The main issues that affect the care of adolescent HIV - positive

The main issues that affect the care of HIV-positive adolescents

An interview with John Steever, Medico

Por Mathew Rodriguez

Do site

28 August 2014

John Steever, Medico

Teenagers face a series of challenges unparalleled - and generally less valued - with regard to effective medical care and successful treatment of the HIV virus. John Steever, Medico Health Center Adolescent Mount Sinai Medical Center in New York is deeply familiar with these challenges: he oversees the care of approximately 100 young HIV - positive.

Dr. Steever spoke by telephone with Mathew Rodriguez, Editor of our local community, about his work and how to care for HIV in adolescents differ from adults in HIV care, and bigger priorities that medical providers should keep in mind when treating HIV-positive adolescents.

You can tell a little about the Adolescent Health Center of Mount Sinai and what role it

The Center for Adolescent Health is actually one of the greatest centers self-sustainable adolescent health in the United States. There we see every year around 12, 000 unique individuals. We do this for free for youth; we do not charge them anything. We are free from various grants, so we can offer medical assistance without any barrier for teens.

I am one of the doctors there, so I see all kinds of young people, aged between 12 the 24 or 25 years. We all do many reproductive medical assistance; work GYN (Gynecology), of DST`s (Sexually Transmitted Diseases) tests, pregnancy tests, giving methods of birth control. And all this is done for free for the kids. So, all laboratory tests that we do are free. All methods of birth control that we donate are free. We donated samples. And then when we treat STDs, we also donated samples. So the youth did not find many obstacles to get medical care. We are really super understanding. We have a ward medical care. We have a wing of gynecological care. We have a mental health ward, including psychologists, social workers and child psychiatry. We also have health educators. We have a nutritionist on staff. We have an attorney on staff to young people who may need legal assistance. We have a dental clinic, and a new eye clinic that is available to young people. And all these services are free. We do a combination of appointments and fittings.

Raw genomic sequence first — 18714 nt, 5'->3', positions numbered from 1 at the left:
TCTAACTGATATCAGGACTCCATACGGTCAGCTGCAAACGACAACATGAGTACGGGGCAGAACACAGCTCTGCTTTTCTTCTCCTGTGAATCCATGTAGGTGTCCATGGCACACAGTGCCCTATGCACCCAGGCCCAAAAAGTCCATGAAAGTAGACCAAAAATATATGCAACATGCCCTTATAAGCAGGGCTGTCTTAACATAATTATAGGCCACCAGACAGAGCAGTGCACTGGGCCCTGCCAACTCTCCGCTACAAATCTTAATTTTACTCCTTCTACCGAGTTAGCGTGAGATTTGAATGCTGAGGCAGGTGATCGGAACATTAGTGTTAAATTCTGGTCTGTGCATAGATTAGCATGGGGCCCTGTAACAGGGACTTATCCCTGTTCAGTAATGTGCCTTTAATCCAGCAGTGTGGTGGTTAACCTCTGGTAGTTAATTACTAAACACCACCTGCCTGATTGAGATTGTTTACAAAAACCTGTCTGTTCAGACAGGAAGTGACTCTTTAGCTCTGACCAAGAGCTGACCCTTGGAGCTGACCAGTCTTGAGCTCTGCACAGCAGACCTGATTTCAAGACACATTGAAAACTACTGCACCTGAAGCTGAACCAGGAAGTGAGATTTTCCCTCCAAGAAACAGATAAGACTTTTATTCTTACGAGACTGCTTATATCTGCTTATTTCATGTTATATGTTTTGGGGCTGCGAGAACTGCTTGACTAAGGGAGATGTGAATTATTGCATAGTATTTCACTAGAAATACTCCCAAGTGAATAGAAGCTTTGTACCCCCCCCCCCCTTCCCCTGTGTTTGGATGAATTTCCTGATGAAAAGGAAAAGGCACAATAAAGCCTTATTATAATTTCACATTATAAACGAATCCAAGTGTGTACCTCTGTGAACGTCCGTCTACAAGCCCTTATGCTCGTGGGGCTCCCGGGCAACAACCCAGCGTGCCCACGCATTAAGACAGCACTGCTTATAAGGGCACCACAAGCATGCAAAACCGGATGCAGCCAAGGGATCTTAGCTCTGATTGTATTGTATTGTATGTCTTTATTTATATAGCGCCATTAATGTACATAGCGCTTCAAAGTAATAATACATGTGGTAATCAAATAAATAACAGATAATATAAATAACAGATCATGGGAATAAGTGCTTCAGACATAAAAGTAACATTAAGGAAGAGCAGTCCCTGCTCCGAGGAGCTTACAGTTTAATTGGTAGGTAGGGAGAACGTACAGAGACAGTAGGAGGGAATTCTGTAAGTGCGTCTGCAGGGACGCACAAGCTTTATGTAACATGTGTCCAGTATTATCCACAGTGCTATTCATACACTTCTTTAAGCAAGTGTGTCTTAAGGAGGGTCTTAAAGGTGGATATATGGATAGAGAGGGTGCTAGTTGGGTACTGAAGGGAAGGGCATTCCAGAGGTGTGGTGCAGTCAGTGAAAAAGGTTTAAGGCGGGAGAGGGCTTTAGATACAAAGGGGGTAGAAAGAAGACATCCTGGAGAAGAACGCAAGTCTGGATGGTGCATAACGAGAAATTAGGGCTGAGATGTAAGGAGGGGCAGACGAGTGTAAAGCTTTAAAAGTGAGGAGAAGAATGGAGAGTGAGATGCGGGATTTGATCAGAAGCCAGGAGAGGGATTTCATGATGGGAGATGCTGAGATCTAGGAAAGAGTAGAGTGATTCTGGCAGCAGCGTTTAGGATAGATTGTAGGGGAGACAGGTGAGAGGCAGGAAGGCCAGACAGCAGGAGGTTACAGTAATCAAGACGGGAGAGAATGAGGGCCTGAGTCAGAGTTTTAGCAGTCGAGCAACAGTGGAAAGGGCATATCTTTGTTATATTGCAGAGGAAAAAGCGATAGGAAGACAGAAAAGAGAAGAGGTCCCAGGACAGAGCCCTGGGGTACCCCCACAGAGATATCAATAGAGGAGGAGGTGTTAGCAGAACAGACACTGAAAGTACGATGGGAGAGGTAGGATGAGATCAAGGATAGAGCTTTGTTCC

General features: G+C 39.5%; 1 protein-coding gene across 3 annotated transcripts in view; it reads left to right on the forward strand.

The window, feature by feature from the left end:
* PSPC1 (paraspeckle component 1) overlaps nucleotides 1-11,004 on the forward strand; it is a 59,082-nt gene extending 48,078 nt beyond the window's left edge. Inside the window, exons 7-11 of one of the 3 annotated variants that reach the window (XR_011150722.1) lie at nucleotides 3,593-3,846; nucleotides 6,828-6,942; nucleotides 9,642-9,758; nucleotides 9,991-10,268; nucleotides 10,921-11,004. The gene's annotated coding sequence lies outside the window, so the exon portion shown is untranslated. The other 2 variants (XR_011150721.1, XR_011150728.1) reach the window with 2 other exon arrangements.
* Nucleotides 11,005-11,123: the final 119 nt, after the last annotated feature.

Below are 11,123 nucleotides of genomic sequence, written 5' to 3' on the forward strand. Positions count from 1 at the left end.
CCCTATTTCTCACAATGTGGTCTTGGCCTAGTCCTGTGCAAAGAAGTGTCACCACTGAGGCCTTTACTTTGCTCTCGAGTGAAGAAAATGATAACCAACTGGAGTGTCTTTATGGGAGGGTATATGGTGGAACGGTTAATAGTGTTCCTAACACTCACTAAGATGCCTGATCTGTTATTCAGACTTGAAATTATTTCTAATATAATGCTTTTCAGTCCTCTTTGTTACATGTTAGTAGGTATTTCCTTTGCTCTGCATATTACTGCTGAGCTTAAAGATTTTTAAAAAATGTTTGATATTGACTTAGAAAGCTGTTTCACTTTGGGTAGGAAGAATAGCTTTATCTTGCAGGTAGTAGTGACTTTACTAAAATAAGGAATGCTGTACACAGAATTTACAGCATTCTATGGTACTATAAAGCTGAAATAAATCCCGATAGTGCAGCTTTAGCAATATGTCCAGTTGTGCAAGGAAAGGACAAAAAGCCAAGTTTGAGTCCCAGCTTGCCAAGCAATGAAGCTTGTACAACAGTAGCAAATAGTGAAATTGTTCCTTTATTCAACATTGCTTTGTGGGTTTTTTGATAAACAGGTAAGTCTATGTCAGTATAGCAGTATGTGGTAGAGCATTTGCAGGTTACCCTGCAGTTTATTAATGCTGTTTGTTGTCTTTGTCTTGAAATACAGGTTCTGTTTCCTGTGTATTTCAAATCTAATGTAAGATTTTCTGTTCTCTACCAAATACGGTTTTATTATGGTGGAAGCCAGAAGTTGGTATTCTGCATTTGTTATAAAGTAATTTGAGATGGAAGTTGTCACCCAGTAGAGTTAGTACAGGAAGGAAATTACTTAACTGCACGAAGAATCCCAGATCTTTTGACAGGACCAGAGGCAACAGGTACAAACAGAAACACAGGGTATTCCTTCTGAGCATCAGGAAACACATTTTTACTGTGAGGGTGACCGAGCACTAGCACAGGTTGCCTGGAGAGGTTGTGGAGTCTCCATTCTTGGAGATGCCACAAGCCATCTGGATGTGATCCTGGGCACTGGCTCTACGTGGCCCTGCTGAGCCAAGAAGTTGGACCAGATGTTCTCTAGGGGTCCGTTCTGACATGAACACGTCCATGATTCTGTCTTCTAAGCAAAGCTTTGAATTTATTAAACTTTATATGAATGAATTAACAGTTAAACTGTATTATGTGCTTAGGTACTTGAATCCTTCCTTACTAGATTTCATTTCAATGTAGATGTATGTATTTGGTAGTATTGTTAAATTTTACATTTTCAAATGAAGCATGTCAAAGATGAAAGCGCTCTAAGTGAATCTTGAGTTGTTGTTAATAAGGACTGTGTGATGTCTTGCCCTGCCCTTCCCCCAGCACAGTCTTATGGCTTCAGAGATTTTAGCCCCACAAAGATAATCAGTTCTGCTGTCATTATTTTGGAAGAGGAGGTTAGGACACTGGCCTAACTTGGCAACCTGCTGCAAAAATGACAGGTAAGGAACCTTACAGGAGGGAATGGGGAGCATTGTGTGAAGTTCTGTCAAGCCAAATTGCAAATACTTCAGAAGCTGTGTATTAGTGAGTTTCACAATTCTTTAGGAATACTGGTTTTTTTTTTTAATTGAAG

What I do in that group: I specialize and supervise the medical care of adolescent HIV - positive. We have around 100 young people in care who has HIV; some are born with the virus (perinatal acquisition), but most of them contracted through sexual intercourse. And the biggest of them are young men of color who have sex with other men - then this panorama reflects somewhat the epidemic in New York City.

What would you say to physicians with less experience involved in the care of young people with HIV? What do you think needs to be viewed differently when it comes to young people with HIV in care in relation to older people?

Fundamentally, the general basic guidelines say you should start treating people as soon as you diagnosed with HIV. This and the test-and-treat concept - so you get to treat people with HIV drugs immediately, regardless of CD4 them count. Thus, the count may be high or really low, but you will begin to treat them with drugs.

The idea is that then the viral load of them starts to fall drastically, it starts to undetectable, so there is less chance of them transmitting the infection to others. And the idea is that if you could treat all people diagnosed in as soon as you eventually you eradicate infections because there would be no new infections.